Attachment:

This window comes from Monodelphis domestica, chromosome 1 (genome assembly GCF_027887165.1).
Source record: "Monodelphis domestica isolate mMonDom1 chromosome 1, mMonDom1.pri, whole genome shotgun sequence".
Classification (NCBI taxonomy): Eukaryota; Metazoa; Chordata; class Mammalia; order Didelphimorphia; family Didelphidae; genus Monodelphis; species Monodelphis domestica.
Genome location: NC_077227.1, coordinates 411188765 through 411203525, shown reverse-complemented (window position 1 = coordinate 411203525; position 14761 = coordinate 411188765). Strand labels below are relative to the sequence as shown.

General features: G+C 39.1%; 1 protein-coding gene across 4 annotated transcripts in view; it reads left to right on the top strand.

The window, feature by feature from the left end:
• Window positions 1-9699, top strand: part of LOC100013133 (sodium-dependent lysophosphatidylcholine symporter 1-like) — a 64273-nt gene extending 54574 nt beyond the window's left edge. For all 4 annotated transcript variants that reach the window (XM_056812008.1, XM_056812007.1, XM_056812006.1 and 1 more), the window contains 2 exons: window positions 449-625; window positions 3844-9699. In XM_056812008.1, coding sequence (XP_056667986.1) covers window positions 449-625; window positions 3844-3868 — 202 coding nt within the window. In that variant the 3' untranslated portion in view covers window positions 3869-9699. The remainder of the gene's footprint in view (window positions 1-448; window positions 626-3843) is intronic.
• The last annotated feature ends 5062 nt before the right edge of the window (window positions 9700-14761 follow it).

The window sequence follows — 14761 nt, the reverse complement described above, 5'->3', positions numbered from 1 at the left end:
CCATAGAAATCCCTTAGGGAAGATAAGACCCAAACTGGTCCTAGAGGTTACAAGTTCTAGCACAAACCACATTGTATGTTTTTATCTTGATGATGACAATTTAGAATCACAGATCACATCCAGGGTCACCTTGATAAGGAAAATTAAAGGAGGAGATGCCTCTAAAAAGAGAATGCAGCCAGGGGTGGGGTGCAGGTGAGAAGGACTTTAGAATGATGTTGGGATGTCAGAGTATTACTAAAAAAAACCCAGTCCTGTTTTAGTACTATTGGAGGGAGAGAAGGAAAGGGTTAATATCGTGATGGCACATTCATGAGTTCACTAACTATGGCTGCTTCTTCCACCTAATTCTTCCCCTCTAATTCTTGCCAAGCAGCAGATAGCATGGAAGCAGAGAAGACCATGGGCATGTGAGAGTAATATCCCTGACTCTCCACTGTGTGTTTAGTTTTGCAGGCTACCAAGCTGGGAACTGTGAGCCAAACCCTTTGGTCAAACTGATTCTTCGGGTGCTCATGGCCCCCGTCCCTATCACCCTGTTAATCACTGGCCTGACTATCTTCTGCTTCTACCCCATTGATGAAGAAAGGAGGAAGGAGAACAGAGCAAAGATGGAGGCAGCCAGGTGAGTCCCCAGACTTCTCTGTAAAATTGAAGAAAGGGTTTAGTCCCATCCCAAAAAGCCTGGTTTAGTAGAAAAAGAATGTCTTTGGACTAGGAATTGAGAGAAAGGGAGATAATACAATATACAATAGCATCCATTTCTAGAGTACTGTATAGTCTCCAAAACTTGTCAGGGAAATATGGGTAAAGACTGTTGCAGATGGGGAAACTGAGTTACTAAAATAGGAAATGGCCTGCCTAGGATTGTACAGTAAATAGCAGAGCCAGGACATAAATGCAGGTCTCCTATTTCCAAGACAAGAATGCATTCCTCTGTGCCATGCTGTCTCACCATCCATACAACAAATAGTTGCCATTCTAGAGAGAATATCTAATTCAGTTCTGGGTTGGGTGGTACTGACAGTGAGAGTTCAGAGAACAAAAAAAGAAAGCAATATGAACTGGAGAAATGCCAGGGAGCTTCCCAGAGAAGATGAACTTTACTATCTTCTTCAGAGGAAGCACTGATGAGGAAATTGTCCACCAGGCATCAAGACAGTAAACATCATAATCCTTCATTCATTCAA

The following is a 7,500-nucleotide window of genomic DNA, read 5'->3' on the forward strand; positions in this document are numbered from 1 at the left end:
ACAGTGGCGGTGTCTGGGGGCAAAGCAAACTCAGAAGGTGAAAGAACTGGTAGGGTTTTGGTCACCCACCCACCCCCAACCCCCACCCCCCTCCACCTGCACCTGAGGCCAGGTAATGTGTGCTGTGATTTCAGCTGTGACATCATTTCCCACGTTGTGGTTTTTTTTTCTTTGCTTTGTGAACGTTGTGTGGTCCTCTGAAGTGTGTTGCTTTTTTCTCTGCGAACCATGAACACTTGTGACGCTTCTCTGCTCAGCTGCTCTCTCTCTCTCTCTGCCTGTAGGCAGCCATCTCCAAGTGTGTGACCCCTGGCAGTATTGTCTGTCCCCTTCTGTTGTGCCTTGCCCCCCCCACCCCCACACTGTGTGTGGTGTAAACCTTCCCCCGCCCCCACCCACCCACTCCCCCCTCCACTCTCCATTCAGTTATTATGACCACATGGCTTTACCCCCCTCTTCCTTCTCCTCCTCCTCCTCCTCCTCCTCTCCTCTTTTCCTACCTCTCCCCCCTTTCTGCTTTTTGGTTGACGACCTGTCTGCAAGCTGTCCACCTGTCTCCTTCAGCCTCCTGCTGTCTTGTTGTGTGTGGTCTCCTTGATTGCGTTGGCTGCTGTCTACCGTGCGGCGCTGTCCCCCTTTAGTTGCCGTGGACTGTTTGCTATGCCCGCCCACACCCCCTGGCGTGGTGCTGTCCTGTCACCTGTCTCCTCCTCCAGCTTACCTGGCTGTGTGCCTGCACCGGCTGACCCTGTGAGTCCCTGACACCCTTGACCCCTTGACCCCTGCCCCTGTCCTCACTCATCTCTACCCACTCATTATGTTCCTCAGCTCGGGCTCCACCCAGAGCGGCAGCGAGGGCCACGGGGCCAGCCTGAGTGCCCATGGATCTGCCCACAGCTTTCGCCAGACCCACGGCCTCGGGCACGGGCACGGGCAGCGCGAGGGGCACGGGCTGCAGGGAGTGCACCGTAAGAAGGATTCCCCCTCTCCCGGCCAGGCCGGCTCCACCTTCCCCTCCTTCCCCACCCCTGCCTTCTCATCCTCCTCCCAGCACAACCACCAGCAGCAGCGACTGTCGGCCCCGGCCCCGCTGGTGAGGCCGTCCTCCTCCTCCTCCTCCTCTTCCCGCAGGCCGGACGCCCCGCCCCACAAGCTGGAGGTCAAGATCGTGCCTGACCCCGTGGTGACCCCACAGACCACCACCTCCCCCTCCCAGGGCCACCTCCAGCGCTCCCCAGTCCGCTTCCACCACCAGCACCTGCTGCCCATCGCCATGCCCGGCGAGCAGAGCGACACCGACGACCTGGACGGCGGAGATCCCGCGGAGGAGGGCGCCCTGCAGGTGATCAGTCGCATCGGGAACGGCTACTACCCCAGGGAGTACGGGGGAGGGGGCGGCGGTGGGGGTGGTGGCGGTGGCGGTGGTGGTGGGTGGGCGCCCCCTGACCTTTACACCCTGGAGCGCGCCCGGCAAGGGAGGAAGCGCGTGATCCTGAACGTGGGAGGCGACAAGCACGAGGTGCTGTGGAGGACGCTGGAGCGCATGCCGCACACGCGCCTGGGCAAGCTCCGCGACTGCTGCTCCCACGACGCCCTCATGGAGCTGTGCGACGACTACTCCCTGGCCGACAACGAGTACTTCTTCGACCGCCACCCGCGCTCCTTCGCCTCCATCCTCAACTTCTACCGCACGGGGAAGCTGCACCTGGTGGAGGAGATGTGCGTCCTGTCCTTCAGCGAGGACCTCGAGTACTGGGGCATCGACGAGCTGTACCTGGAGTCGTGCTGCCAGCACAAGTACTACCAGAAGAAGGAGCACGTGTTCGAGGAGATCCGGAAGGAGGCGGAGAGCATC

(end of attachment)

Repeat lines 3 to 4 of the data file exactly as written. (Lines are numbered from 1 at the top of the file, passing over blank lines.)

Classification (NCBI taxonomy): Eukaryota; Metazoa; Chordata; class Mammalia; order Didelphimorphia; family Didelphidae; genus Monodelphis; species Monodelphis domestica.
Genome location: NC_077227.1, coordinates 411188765 through 411203525, shown reverse-complemented (window position 1 = coordinate 411203525; position 14761 = coordinate 411188765). Strand labels below are relative to the sequence as shown.